Kawasaki disease: Diagnosis, management and cardiac sequelae

Louise Wood, Robert Tulloh*

*Corresponding author for this work

    Research output: Contribution to journalReview article (Academic Journal)peer-review

    14 Citations (Scopus)


    Kawasaki disease (KD) is an acute self-limiting systemic vasculitis of unknown etiology and the most common cause of acquired coronary disease in children aged 6 months to 5 years. The inflammatory process results in coronary arteritis, aneurysmal lesions, arterial thrombotic occlusion or even sudden death. The diagnostic tests are unknown but treatment with immunoglobulin and aspirin is effective at reducing cardiac complications from 25 to 4.7% in the UK. Myocardial, endocardial or pericardial inflammation may occur acutely or many years later and abnormalities of myocardial blood flow may require ongoing medication, interventional catheterization or even cardiac surgery. There are several new drugs that may have important roles to play in managing KD in children and young adults.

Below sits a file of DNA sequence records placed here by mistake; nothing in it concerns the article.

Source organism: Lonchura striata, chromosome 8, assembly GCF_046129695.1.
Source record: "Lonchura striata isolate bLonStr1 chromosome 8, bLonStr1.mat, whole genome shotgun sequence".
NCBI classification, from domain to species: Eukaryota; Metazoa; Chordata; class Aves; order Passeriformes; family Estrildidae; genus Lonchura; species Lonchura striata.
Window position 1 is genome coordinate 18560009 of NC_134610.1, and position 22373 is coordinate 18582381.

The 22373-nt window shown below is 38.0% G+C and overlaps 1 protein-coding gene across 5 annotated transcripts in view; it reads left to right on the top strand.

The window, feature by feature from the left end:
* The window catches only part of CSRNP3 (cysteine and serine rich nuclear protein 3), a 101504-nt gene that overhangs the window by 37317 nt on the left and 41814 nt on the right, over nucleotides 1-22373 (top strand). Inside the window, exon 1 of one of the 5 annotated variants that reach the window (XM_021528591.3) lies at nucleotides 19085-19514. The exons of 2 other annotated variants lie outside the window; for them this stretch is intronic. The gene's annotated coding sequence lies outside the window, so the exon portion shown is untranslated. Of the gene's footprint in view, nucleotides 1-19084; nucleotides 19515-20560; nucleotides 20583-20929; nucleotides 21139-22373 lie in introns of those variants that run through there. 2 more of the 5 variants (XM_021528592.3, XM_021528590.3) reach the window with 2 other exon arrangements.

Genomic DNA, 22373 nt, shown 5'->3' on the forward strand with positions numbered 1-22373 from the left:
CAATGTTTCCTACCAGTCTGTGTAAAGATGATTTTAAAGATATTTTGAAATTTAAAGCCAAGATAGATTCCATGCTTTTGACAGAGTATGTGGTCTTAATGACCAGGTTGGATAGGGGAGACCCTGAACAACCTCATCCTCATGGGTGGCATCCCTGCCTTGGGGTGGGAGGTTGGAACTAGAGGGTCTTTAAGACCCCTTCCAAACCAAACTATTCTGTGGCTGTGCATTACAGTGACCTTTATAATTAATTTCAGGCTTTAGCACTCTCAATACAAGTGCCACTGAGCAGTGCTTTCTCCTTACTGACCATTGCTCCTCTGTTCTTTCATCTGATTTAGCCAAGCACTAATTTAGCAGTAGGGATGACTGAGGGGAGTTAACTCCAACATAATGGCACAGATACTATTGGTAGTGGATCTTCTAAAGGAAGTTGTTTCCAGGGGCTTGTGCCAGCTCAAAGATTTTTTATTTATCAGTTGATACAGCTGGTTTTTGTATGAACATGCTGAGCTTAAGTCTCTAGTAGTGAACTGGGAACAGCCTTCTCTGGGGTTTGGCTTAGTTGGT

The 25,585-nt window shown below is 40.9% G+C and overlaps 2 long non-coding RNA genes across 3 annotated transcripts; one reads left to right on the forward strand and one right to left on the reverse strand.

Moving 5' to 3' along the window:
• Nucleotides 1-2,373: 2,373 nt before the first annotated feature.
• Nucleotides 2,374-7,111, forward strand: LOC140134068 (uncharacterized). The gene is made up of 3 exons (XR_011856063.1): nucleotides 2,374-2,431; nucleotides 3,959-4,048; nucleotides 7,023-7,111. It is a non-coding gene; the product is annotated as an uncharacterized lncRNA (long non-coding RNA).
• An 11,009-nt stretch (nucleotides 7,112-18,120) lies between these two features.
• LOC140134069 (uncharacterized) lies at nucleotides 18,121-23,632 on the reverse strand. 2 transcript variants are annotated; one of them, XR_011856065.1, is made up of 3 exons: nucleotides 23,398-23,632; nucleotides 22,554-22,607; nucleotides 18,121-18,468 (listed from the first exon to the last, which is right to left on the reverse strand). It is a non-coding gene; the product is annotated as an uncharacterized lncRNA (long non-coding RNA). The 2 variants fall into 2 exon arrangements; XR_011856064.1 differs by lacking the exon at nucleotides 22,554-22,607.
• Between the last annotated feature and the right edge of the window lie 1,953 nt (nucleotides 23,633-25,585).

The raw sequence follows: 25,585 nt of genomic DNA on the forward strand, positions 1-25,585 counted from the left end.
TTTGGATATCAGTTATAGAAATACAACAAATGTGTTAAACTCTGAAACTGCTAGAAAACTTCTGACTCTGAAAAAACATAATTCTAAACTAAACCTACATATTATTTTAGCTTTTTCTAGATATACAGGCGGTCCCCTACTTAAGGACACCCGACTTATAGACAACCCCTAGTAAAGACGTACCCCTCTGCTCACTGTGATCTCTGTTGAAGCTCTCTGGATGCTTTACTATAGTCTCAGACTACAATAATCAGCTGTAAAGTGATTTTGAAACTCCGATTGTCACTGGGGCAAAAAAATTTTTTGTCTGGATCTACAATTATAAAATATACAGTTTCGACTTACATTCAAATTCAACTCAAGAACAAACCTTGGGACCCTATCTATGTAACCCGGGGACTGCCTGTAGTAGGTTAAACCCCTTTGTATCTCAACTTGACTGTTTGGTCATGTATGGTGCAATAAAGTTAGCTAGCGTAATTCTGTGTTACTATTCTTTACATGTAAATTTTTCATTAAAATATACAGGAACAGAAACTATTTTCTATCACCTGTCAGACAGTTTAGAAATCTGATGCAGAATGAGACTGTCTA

Original languageEnglish
    Pages (from-to)553-561
    Number of pages9
    JournalExpert Review of Cardiovascular Therapy
    Issue number3
    Publication statusPublished - 1 May 2007


    • Aspirin
    • Coronary aneurysms
    • Endothelial dysfunction
    • Immunoglobulin
    • Myocardial blood flow
    • Myocardial ischemia
    • Vasculitis

    Fingerprint Dive into the research topics of 'Kawasaki disease: Diagnosis, management and cardiac sequelae'. Together they form a unique fingerprint.

    Cite this